Cultural Humility in Simulation Education: A State of the Science
Foronda, Cynthia L.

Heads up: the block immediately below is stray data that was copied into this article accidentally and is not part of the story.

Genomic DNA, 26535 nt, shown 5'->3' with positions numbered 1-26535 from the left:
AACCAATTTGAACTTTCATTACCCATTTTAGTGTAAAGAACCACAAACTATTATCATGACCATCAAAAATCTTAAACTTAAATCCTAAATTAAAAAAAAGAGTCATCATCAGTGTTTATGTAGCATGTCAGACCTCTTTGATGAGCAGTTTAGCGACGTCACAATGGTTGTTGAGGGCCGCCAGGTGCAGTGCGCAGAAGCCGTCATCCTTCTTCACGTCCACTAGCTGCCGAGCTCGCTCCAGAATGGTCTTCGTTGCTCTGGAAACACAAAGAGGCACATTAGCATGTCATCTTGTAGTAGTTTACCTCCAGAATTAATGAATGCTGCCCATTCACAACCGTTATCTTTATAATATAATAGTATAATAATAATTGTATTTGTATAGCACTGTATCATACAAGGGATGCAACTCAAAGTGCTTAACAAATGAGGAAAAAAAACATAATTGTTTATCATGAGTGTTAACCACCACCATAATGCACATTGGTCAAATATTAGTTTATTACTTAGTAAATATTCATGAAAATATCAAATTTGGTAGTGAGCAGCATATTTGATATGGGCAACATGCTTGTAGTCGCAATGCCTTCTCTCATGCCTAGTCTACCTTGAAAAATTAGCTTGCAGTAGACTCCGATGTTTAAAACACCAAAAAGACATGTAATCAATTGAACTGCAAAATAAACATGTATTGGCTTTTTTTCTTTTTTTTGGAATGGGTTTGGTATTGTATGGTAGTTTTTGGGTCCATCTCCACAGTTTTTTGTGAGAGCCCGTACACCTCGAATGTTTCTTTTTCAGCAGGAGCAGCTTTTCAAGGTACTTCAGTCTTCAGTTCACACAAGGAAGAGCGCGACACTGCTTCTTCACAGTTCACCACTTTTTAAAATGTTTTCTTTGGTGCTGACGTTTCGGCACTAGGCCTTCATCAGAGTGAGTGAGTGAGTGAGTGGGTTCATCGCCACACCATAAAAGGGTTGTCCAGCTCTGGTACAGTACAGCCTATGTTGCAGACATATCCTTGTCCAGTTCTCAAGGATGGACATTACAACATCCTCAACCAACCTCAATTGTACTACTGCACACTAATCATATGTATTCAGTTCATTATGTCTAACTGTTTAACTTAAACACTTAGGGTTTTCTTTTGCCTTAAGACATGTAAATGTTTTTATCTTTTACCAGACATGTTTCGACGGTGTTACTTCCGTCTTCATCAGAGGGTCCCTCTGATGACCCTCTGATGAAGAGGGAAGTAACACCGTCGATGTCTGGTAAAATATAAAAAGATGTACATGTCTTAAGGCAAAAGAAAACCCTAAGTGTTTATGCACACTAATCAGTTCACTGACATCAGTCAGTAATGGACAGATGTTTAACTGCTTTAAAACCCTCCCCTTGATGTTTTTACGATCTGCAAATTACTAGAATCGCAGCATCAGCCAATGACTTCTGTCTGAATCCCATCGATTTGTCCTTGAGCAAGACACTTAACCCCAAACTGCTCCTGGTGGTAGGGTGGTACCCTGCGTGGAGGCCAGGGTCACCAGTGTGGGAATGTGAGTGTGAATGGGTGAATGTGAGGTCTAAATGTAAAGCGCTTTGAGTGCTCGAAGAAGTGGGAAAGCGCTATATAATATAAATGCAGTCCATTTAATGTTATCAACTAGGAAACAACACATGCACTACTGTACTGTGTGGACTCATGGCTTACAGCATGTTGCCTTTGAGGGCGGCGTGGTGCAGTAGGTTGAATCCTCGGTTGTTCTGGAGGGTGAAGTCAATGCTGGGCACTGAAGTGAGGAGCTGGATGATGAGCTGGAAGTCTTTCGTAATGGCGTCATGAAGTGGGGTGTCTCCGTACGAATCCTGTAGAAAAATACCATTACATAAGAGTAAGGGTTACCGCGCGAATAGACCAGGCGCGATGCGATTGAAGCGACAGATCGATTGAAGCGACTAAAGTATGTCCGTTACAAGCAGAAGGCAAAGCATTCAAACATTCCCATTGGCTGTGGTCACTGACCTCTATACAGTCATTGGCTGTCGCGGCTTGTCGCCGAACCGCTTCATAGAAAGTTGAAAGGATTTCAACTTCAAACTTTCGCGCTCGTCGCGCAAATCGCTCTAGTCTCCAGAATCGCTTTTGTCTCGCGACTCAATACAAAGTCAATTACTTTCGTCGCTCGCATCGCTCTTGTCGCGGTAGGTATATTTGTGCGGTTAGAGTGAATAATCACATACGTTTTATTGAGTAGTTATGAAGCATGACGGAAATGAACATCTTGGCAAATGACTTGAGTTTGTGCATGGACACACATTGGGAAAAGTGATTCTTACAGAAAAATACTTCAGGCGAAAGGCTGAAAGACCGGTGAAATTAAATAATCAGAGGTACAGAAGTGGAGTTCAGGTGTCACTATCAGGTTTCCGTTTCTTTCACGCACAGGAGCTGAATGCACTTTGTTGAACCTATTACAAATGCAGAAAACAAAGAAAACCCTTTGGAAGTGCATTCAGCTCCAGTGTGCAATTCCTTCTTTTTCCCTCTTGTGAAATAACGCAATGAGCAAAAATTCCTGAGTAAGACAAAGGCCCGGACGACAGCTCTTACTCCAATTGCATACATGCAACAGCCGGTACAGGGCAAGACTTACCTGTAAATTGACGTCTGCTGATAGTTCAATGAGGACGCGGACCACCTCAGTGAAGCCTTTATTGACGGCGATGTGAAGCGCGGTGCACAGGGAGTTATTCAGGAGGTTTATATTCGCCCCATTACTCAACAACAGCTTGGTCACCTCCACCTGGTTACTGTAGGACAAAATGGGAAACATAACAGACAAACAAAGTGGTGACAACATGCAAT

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Session presented on Saturday, April 9, 2016 and Friday, April 8, 2016: The National League for Nursing, a voice for nursing education, has identified diversity as a core value. Leading organizations including the Institute of Medicine and American Association of Colleges of Nursing have indicated a need for cultural competency education. To prepare nursing students to aptly care for a multicultural population, education regarding cultural humility is necessary. Studies have indicated that students of minority backgrounds appreciate integration of race and culture in simulation. However, current international simulation standards lack an emphasis on diversity and cultural humility; thus, simulation curricula may be missing this essential component. The aim of this poster is to provide the state of the science on the presence of cultural humility in simulation education to provide direction for simulation education, research, and policy development. The databases of PubMed, CINAHL, and ERIC, were searched using terms of 'cultural humility' or 'cultural competence' and 'simulation.' One hundred twenty two abstracts were reviewed by two researchers independently to determine relevance. Fifty-one articles were included in the review. Four team members reviewed the literature and achieved consensus on the emerged themes. The results of the integrative review including what is known as well as gaps in knowledge will be presented. Future directions for research include evaluation of student learning outcomes related to integration of culture in simulation. Simulation facilitators may require training in cultural humility. Culture must be interpreted in the broadest sense and simulation curricula must be examined to assure that students are exposed to a wide variety of cultural contexts. We recommend that cultural humility be added as a Standard to the International Nursing Association for Clinical Simulation and Learning (INACSL) Standards. Adding cultural humility to the Standards will serve as the impetus to transform simulation curricula globally. Cultural humility must transcend the confines of the classroom and extend to the simulation center to improve student learning, retention, and improve patient care.
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